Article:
June 20, 2020
When photographs of Shahab Mayel-Heravi’s burnt body were shared on Instagram, it sparked a fresh wave of protests over the plight of Afghan immigrants in Iran.
Mayel-Heravi set himself on fire in protest against the harsh treatment his father had received over 50 years of living in Iran, including having his residency rights being withheld. Soon after, Islamic Republic officials announced that they would grant his father, a prominent Afghan cultural figure, Iranian citizenship.
But Mayel-Heravi announced that his father will not accept the offer of citizenship until his full rights are granted, including financial compensation. The family refuses to allow their story to be used as propaganda, he said.
On May 16, 2020, Shahab Mayel-Heravi set fire to himself in front of the Iranian foreign ministry office in Mashhad. He spent a month at the city’s Imam Reza Hospital. After his discharge on June 15, the news of his self-immolation and the reason for his protest was reported by Iranian and Afghan media and shared on social media. “In the name of the father: due to the problem of Master Mayel’s residency and the government’s pressure on him, Shahab Mayel set fire to himself in front of the Ministry of Foreign Affairs Office in Mashhad,” Shahab Mayel-Heravi posted on Instagram.
His father Najib Mayel-Heravi was born in 1950 in Herat province in western Afghanistan and has been living in Iran for half a century. His wife is Iranian and his children were born in Iran. An author and academic, he has published 102 books in Iran. The Islamic Republic granted him a 10-year residence permit in 2019. According to his son the permit is useless because it does not allow his father to travel outside Iran, a situation the family found distressing, and one of the main reasons behind Shahab Mayel-Heravi’s decision to protest.
In an interview with IranWire, Shahab Mayel-Heravi explained that the family had objected to his father’s inadequate residency permit, but never received a response — until he set himself on fire. ”This was because of the Islamic Republic’s lies to my father. Of course, the action was not just for my father; I set myself on fire to support the suffering people of Afghanistan in Iran who do not have access to basic civil and human rights.”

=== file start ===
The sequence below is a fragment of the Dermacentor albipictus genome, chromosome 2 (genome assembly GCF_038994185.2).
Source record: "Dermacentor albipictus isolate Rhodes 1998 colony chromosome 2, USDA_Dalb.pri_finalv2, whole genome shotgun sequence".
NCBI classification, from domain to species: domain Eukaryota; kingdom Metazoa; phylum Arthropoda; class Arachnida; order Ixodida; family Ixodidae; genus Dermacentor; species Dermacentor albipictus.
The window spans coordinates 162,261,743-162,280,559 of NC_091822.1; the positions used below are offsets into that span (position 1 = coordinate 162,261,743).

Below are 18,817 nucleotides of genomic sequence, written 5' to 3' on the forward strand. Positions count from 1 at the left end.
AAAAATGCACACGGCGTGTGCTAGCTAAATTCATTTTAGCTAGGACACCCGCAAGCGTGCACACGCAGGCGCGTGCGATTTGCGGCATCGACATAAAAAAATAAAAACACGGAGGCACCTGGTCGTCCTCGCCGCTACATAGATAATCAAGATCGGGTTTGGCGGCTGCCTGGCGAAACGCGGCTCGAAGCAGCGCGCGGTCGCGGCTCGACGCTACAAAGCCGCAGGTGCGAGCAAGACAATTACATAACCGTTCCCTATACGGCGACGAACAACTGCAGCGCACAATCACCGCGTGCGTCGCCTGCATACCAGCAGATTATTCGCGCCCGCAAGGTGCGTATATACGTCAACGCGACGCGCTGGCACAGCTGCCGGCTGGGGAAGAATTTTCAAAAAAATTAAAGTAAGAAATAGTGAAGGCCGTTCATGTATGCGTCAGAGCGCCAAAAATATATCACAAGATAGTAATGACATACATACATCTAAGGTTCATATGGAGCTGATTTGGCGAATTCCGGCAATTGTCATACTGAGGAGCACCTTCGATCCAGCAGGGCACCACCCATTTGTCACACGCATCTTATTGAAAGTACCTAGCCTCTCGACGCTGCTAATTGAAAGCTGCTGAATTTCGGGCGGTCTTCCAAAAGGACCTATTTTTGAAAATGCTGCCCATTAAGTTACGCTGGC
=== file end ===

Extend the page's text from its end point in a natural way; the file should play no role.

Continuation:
In addition to the announcement that Najib Mayel-Heravi had been granted citizenship, Iran’s Ministry of Culture and Islamic Guidance said that it had awarded the author its highest medal for artistic achievement and, in coordination with the Minister of Roads and Urban Development and the approval of the cabinet, he would be presented with a residential unit in Mashhad.
But Shahab Mayel-Heravi told IranWire the family is not willing to accept Iranian citizenship: “We do not accept the citizenship of the Islamic Republic of Iran. Iran must be forced to pay compensation to Professor Najib Mayel-Heravi, whose rights had been trampled on for 50 years. We will then decide whether to accept Iranian citizenship or not.”
He reiterated that Iran had denied his father loyalties and copyright for his work, causing him extreme financial difficulty, a matter he had talked to Khorasan newspaper about on September 24, 2019.
He says Islamic Republic officials had told the family that if they wanted an identity card and travel rights for Najib Mayel-Heravi, they should keep quiet.”We do not want Iran to use our citizenship for propaganda purposes. Afghan officials must also ensure that all Afghan girls and boys born in Iran are given official birth certificates.”